Sunday, May 04, 2003


Anyone who saw Manchester United v Real Madrid had to be impressed by the fluidity and skill on show. Two of the world’s best sides playing it like a Playstation game, all immaculate passing, flawless tackling and perfectly executed goals.

If football is theatre, this was pure Andrew Lloyd Webber; glossy, skilful, entertaining, and totally anodyne. A minute after Ronaldo equalised you could see United fans smiling broadly enjoying their evening with the family, sharing their drinks and reading the programme. When Ronaldo went off having embarrassed United’s ‘world class defence’ Old Trafford applauded politely. All very lovely.

This is fine, and it’s just the kind of harmless light entertainment that ITV wants for Tuesday night viewing. But if you think that’s what makes football the biggest sport in the world, you’re wrong.

Football is mostly gut poppingly frustrating, a total waste of time, and often a complete waste of money. As a form of entertainment it registers just below heart surgery. But the elevation from these regular frustrations to the preciously rare joy that comes from a success is what makes it the greatest sport on the planet. In a fortnight Southampton will be in the FA Cup final for the first time since they won it in 1976. Their fans have watched their team for the intervening 27 years with little reward, but they still go every week in the hope that they’ll do it again. If they lose to Arsenal, which they probably will, they may have to wait another 27 years for another go. On that basis you’re looking at perhaps three moments of tangible joy in a football supporters lifetime. And Southampton are one of the more successful teams in the country.

Yesterday Oxford were on the verge of a rare moment of joy, if Lincoln lost to Torquay and we won, Oxford would be in the play-offs. From the play-offs we could be promoted from the cloggers and animals in Division 3, to the cloggers and animals in Division 2.

Oxford scored after two minutes and never looked like losing, near half time the place erupted even though the ball wasn’t on the pitch. Lincoln were losing. We were winning. We were in the play-offs and chasing promotion.

The second half came, somebody leapt up shouting “Torquay have got a penalty!” There was a pregnant pause, if you can imagine the pregnant pause of six thousand Oxford fans waiting to hear the news of a Torquay player taking a penalty in Lincoln. A moment later stadium was jumping, Torquay were 2-0 up. As the concrete stands cracked under the cacophony the bloke in front of me tuned into his radio, he turned to me perplexed; “They had a penalty, but they missed it”. It was the biggest game of Chinese whispers Oxford had ever seen. Somebody shouts they’ve got a penalty, somebody else translates that as they’ve scored a penalty. Somewhere in Lincoln, a Torquay striker holds his head in his hands as the ball nestles comfortably in the arms of the grateful Lincoln keeper.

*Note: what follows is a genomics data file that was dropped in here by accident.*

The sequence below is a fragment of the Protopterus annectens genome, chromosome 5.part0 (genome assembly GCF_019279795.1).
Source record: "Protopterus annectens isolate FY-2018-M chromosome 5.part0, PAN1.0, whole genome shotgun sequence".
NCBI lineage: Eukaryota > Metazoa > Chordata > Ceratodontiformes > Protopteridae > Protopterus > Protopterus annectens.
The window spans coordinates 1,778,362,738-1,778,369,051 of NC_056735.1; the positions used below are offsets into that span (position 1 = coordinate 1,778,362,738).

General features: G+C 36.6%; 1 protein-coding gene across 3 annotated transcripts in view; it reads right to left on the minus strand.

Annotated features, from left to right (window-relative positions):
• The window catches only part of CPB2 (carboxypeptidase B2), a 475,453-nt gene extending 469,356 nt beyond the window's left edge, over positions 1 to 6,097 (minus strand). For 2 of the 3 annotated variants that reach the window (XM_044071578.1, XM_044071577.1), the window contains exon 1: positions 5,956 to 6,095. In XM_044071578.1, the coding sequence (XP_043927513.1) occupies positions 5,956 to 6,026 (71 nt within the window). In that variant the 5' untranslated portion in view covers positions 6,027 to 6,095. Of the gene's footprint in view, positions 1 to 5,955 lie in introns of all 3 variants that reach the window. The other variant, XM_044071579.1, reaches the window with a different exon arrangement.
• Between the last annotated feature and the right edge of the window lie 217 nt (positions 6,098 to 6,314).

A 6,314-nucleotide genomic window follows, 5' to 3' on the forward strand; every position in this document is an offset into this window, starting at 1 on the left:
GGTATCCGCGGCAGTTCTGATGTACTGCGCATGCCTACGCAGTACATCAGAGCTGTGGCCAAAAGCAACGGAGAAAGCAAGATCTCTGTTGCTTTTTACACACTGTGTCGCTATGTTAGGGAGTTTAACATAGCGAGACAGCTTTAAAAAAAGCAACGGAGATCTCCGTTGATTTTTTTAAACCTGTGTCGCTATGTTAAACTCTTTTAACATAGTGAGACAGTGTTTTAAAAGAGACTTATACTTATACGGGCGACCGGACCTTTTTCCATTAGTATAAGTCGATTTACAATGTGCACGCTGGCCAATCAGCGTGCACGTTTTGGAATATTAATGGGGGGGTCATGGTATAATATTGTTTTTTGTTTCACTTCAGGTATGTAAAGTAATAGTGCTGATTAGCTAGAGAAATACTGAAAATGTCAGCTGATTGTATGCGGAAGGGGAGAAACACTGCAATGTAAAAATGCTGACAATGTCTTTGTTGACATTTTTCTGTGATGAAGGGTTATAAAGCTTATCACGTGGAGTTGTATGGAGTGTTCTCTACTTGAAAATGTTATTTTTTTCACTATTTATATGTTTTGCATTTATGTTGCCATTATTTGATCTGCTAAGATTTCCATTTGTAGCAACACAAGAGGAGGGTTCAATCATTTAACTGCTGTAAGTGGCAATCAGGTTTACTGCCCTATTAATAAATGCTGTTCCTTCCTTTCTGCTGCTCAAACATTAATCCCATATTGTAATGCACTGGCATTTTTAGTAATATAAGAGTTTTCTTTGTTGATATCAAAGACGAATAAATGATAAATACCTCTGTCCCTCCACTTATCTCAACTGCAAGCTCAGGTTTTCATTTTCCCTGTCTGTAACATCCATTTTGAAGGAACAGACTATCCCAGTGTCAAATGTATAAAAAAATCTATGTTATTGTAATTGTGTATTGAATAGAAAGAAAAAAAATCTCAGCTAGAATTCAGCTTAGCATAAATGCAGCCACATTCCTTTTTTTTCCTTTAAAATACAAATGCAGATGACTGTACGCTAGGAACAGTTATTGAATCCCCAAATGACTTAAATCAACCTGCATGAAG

Lincoln were still losing though, we were winning, that was enough. The tension rose, which made reading the quietening crowd more difficult, each text message beep that went off, each ripple of the crowd, the occasional bloke who jumped up shouting “It’s 2-0!” which caused another surge of delight, but turned out to be another reference to the penalty they scored but missed. What would it sound like if Lincoln scored and doomed us to another year of Division 3 football? With four minutes left we found out, yelping, swearing but overall a ghostly silence drifted across the stadium.

And that is what football is about. In a season you watch 69 hours of frustrating, largely un-entertaining football, and despite this investment you may miss out with four minutes of those 69 hours left. Your next opportunity will only come after 69 hours more of football. It’s like reading the Lord of the Rings Trilogy, only to find out that when Frodo gets to the Mount Doom he left the ring on the mantelpiece back in the Shire, and the Mount Doom have been turned into a Hungry Horse restaurant with child’s ball pool and play area.

If you don’t follow football but see David Beckham on Pepsi adverts and think that’s what it’s about. It’s not, it’s all the kicking and screaming under the media sheen that makes football what it is. Football isn’t really about the top teams and players; it’s about Vietnamese second division promotion race, the Mongolia Vs Greenland international friendly, the Peruvian cup quarter-final second replay. People forget that.


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